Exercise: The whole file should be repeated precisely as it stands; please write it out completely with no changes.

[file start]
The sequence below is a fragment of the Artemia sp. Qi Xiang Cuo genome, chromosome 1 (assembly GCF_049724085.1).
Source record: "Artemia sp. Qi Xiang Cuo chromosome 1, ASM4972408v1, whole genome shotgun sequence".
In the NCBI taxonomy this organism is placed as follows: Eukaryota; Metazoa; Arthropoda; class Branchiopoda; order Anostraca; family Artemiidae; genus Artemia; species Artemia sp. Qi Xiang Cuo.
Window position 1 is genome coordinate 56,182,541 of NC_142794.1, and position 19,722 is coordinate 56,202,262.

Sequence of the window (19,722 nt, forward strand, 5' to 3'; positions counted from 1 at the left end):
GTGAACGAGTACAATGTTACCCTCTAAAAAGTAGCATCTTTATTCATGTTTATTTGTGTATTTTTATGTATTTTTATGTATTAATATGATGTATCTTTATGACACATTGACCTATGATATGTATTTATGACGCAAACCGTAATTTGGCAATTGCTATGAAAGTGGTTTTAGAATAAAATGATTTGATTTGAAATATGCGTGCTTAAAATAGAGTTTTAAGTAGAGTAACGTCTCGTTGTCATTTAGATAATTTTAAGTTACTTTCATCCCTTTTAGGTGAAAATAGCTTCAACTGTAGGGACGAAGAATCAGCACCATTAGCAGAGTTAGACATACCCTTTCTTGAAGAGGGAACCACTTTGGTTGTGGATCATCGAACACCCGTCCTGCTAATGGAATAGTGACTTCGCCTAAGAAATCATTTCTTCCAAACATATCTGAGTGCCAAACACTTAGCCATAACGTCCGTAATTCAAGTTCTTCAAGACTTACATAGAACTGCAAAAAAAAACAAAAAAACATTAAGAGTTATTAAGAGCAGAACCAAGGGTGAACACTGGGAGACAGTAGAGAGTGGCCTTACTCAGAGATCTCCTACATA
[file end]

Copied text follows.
The sequence below is a fragment of the Artemia sp. Qi Xiang Cuo genome, chromosome 1 (assembly GCF_049724085.1).
Source record: "Artemia sp. Qi Xiang Cuo chromosome 1, ASM4972408v1, whole genome shotgun sequence".
In the NCBI taxonomy this organism is placed as follows: Eukaryota; Metazoa; Arthropoda; class Branchiopoda; order Anostraca; family Artemiidae; genus Artemia; species Artemia sp. Qi Xiang Cuo.
Window position 1 is genome coordinate 56,182,541 of NC_142794.1, and position 19,722 is coordinate 56,202,262.

Sequence of the window (19,722 nt, forward strand, 5' to 3'; positions counted from 1 at the left end):
GTGAACGAGTACAATGTTACCCTCTAAAAAGTAGCATCTTTATTCATGTTTATTTGTGTATTTTTATGTATTTTTATGTATTAATATGATGTATCTTTATGACACATTGACCTATGATATGTATTTATGACGCAAACCGTAATTTGGCAATTGCTATGAAAGTGGTTTTAGAATAAAATGATTTGATTTGAAATATGCGTGCTTAAAATAGAGTTTTAAGTAGAGTAACGTCTCGTTGTCATTTAGATAATTTTAAGTTACTTTCATCCCTTTTAGGTGAAAATAGCTTCAACTGTAGGGACGAAGAATCAGCACCATTAGCAGAGTTAGACATACCCTTTCTTGAAGAGGGAACCACTTTGGTTGTGGATCATCGAACACCCGTCCTGCTAATGGAATAGTGACTTCGCCTAAGAAATCATTTCTTCCAAACATATCTGAGTGCCAAACACTTAGCCATAACGTCCGTAATTCAAGTTCTTCAAGACTTACATAGAACTGCAAAAAAAAACAAAAAAACATTAAGAGTTATTAAGAGCAGAACCAAGGGTGAACACTGGGAGACAGTAGAGAGTGGCCTTACTCAGAGATCTCCTACATA